My name is Tony Kuznik. We are grateful for the opportunity to meet with you and the Fiscal and Educational Policy Committee Board members to address our concerns on the allocation model. I want to follow-up on our testimony by highlighting some of the suggestions we discussed:
- Expand study using a six digit CIP code. This will allow for a more
accurate comparison between identical or like programs, especially in
the technical fields, i.e.
A. Separation of unique programs from other like programs. Example:
- Law enforcement programs which have skills components should not
be compared to law enforcement programs which are more lecture oriented.
RN nursing programs which have much more clinical requirements than LPN programs.
- Law enforcement programs which have skills components should not be compared to law enforcement programs which are more lecture oriented.
- We would like MnSCU to look into the average personnel costs of each college's full- time faculty. It appears that a college with a higher percentage of faculty at the high end of the salary scale is at a disadvantage when using average cost funding. Also, a larger college with many instructors in a department will have a lower average salary per department than a one person department at the top of the faculty scale. It is a double edge sword. A college could pay more out to the faculty member which results in giving monies to colleges who have less expenses and thus less costs.
- Colleges who use a higher number of part-time faculty have an advantage over smaller rural colleges who may not have a pool of part-time instructors from which to draw. Also, many smaller, rural colleges are staffed by one person departments and do not have the student numbers to add extra class sessions staffed by part-time faculty.
- Smaller colleges with transfer programs cannot eliminate many courses due to low enrollment as this would severely impact students. A core curriculum must be maintained.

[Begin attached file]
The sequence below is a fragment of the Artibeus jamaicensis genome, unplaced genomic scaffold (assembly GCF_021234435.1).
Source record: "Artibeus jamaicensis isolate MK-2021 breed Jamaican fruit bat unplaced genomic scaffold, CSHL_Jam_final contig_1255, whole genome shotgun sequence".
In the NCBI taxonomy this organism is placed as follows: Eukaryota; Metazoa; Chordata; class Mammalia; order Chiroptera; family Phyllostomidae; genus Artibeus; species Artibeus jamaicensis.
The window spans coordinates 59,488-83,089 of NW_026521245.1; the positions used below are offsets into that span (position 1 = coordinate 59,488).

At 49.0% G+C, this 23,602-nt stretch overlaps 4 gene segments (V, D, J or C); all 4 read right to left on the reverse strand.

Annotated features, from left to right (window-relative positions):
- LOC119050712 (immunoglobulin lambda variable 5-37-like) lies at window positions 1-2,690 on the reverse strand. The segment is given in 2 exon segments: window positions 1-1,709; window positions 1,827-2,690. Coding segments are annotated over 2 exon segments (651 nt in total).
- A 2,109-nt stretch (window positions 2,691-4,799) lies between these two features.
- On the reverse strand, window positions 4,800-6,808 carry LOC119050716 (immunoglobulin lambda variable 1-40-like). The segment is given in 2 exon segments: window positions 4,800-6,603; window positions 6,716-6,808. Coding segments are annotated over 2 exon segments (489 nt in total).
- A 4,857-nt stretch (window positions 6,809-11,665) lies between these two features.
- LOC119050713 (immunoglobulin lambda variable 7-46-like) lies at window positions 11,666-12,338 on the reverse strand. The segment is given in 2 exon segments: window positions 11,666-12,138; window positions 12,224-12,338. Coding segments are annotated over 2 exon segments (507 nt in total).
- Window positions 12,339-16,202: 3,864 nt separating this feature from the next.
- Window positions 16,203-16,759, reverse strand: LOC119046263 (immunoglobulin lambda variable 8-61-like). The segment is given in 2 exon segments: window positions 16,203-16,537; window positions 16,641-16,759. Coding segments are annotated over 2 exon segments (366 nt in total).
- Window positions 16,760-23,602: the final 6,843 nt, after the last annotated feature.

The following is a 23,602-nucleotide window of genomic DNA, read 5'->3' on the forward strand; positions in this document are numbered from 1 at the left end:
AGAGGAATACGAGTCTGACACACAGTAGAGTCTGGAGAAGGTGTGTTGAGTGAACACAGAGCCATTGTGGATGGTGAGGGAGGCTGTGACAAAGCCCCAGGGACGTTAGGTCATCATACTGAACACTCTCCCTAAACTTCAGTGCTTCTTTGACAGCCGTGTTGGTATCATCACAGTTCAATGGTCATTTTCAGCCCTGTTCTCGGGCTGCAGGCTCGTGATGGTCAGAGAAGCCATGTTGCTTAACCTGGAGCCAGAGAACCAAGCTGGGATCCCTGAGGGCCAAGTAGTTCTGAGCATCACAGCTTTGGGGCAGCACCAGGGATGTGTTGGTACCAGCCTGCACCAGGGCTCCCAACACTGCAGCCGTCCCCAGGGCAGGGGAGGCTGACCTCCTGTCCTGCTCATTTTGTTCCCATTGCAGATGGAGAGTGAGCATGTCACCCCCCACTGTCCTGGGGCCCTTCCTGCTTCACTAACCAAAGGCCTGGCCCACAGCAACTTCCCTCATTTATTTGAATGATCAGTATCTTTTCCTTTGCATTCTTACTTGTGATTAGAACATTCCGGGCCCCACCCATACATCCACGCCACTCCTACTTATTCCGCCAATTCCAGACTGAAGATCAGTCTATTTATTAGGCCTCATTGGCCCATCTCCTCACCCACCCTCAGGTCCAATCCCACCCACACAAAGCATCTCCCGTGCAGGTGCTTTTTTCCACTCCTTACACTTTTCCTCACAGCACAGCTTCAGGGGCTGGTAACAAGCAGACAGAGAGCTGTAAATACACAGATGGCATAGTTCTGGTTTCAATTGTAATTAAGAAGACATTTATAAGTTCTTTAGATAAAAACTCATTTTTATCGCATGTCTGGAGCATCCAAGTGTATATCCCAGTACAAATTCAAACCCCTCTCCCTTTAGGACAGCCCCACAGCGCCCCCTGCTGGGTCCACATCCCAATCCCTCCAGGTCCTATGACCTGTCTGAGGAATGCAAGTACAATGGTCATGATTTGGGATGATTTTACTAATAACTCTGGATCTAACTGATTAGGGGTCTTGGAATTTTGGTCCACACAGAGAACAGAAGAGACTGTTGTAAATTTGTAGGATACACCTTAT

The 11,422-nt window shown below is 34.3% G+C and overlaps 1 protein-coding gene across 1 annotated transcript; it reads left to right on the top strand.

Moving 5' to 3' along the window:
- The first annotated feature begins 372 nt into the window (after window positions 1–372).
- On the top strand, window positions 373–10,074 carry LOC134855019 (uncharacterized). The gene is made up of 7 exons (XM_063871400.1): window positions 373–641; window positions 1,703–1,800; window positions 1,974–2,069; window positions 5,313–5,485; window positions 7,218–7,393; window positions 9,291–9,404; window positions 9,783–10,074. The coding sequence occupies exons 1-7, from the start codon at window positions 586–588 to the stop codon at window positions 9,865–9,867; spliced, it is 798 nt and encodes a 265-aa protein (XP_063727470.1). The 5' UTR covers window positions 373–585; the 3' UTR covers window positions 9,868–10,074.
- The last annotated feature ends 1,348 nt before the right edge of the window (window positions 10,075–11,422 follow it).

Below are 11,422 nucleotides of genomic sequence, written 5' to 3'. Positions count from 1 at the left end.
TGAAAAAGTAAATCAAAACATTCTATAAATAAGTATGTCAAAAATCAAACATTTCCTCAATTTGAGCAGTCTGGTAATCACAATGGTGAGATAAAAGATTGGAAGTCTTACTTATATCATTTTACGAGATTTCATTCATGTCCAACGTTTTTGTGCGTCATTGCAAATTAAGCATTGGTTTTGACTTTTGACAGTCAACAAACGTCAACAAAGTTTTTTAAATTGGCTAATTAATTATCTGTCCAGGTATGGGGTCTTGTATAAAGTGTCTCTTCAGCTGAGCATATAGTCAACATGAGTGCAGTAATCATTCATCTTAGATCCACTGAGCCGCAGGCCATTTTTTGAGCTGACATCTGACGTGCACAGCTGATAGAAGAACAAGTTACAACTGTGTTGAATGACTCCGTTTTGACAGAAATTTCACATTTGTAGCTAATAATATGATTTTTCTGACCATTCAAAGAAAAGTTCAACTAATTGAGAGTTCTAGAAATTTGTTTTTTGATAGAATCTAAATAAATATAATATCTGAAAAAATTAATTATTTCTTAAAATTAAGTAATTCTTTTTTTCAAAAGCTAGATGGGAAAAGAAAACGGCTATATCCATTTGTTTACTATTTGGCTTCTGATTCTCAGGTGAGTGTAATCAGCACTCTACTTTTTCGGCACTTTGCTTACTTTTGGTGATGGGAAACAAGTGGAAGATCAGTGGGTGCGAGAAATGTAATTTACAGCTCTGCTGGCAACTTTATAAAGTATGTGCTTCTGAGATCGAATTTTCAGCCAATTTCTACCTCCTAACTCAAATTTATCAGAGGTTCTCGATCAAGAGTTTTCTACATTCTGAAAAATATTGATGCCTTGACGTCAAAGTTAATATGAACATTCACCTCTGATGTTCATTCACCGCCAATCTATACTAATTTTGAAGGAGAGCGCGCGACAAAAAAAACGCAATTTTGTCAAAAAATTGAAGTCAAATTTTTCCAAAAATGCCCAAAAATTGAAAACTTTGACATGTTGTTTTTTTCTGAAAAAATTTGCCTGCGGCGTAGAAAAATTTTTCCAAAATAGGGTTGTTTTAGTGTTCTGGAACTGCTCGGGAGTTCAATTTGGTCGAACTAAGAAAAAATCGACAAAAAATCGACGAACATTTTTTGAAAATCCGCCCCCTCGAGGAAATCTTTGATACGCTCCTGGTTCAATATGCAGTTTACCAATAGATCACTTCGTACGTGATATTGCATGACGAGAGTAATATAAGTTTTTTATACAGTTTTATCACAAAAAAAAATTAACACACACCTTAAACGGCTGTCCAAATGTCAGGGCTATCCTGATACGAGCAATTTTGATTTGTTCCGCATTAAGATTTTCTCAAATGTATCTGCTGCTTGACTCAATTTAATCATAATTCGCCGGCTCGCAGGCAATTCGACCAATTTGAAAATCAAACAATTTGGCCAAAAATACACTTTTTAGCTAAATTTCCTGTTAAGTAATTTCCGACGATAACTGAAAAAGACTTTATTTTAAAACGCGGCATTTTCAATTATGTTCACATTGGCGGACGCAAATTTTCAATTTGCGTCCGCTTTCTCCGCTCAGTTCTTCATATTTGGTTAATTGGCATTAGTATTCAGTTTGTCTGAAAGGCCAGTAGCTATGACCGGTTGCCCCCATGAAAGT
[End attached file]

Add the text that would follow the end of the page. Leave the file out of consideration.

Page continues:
- Fixed Costs. Severance pay should be considered a fixed cost. Insurance of retirees due to merger language should be considered fixed costs. Insurance payments to local school districts due to contracts in effect prior to the technical colleges joining the state should be funded separately and not included in average cost funding.
Finally, we believe the reduction of expenditures by local revenue seriously impacts the technical colleges and consolidated colleges. All the stand alone community colleges with the exception of Rainy River (37 percent) exceed 40 percent when comparing total local revenue to total expenditures. The former Hibbing Community College (before merger) would exceed 40 percent also if not for consolidation. However, our liberal education expenditures are reduced at 29 percent versus 40+ percent. We would like to see a comparison of costs between colleges excluding revenue as a factor.
Thank you. Any questions of President Kuznik? Thanks very much for your thoughtful presentation.
I am David Larkin, Acting Dean of the Graduate School at Bemidji State.
Education is presently undergoing considerable scrutiny and criticism. We are actively searching for better ways to do things and we are rapidly incorporating technology into what we do. In this time of rapid change the value and necessity of preparing leaders is crucial. Research findings have made the importance of leadership very clear. Leadership often makes the difference between success and failure. The focus of graduate education is to prepare leaders. People who successfully complete graduate programs are expected to be leaders and history indicates that they have been and they are. There is every reason to believe this will continue.